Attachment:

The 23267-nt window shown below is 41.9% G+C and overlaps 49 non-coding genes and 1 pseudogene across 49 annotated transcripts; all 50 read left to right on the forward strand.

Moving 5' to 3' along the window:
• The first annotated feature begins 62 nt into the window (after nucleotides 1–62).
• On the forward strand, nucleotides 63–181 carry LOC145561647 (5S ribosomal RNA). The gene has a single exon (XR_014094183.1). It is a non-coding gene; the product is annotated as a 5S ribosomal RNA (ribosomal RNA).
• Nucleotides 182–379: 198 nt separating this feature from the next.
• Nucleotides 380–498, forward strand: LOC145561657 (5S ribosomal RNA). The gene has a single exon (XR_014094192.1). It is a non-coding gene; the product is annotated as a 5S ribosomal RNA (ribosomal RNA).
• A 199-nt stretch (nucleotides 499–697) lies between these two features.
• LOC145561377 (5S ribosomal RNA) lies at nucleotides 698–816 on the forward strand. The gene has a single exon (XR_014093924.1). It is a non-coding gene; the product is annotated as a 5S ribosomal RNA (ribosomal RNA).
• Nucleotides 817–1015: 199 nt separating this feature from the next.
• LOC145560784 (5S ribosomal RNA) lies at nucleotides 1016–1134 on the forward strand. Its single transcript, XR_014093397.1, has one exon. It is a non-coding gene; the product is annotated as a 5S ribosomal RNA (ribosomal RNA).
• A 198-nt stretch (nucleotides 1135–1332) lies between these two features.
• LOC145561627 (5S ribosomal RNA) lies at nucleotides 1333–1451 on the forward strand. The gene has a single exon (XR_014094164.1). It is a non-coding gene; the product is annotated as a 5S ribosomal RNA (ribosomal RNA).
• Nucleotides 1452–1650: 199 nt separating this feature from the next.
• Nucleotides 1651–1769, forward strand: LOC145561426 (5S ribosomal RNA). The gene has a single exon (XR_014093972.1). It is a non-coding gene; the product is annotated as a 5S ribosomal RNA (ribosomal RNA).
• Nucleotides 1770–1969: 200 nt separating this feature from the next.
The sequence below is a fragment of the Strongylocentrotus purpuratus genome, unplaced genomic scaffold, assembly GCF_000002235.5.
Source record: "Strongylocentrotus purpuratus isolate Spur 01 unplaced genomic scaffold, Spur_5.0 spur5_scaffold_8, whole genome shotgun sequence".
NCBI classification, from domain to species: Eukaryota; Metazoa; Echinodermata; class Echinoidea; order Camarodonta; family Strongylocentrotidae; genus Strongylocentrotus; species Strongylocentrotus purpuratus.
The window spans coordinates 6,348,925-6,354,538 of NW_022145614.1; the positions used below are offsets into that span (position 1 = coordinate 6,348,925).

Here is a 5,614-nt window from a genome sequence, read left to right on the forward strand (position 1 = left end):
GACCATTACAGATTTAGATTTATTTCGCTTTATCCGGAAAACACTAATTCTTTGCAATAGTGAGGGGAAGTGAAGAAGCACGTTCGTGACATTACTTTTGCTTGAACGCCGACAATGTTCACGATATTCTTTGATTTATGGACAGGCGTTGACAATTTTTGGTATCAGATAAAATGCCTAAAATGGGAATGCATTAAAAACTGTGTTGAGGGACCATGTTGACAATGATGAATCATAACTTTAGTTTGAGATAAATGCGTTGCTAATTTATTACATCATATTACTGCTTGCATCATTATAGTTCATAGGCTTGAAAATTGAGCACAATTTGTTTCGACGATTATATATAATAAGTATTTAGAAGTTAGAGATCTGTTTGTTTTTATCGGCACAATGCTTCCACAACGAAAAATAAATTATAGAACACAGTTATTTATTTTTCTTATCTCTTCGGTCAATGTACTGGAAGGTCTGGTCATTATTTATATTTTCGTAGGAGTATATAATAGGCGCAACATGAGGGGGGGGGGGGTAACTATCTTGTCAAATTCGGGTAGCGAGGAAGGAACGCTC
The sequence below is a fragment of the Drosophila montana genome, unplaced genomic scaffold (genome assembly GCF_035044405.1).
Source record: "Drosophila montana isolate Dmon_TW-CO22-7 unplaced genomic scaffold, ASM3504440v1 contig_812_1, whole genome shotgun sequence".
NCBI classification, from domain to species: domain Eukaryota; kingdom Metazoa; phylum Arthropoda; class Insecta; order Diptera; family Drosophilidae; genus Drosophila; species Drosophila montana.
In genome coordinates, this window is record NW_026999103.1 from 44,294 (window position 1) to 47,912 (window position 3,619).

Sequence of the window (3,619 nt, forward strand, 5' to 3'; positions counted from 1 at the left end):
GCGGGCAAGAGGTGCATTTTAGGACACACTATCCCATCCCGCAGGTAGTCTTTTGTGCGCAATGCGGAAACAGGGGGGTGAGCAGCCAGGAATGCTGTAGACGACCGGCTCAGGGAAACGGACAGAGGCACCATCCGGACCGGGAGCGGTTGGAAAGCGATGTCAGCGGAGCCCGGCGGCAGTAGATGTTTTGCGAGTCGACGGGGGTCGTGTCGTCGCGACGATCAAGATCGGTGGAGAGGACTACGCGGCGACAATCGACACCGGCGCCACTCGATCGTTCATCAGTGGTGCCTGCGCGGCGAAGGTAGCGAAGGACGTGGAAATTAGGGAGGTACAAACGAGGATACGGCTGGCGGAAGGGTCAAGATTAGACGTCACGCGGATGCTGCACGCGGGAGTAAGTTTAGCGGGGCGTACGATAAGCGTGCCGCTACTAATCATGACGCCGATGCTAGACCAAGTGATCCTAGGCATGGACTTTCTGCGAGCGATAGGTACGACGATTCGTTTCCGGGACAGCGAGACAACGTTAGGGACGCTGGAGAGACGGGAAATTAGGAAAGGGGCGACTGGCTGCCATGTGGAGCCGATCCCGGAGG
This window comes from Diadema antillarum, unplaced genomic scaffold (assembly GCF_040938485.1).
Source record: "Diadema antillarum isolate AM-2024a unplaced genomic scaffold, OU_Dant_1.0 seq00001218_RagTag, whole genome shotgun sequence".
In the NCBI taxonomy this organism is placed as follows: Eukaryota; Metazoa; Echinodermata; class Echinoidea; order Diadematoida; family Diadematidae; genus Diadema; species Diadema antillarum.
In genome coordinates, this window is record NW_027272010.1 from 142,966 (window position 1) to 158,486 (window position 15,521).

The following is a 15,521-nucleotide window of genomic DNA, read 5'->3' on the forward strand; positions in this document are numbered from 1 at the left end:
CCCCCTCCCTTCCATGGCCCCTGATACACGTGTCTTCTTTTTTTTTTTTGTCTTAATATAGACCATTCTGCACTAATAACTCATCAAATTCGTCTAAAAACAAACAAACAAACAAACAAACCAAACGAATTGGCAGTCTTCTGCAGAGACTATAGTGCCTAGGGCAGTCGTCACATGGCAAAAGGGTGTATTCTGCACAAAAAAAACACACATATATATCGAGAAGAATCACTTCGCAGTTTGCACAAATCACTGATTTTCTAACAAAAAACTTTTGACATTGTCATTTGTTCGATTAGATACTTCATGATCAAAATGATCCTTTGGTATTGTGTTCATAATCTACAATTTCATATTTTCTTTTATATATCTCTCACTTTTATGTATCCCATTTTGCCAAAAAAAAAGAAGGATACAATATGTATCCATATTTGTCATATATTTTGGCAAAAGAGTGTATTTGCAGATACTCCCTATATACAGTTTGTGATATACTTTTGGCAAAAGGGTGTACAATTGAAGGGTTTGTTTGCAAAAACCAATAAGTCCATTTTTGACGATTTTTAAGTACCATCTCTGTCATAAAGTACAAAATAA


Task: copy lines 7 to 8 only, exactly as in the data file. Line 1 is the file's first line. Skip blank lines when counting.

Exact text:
• A 199-nt stretch (nucleotides 499–697) lies between these two features.
• LOC145561377 (5S ribosomal RNA) lies at nucleotides 698–816 on the forward strand. The gene has a single exon (XR_014093924.1). It is a non-coding gene; the product is annotated as a 5S ribosomal RNA (ribosomal RNA).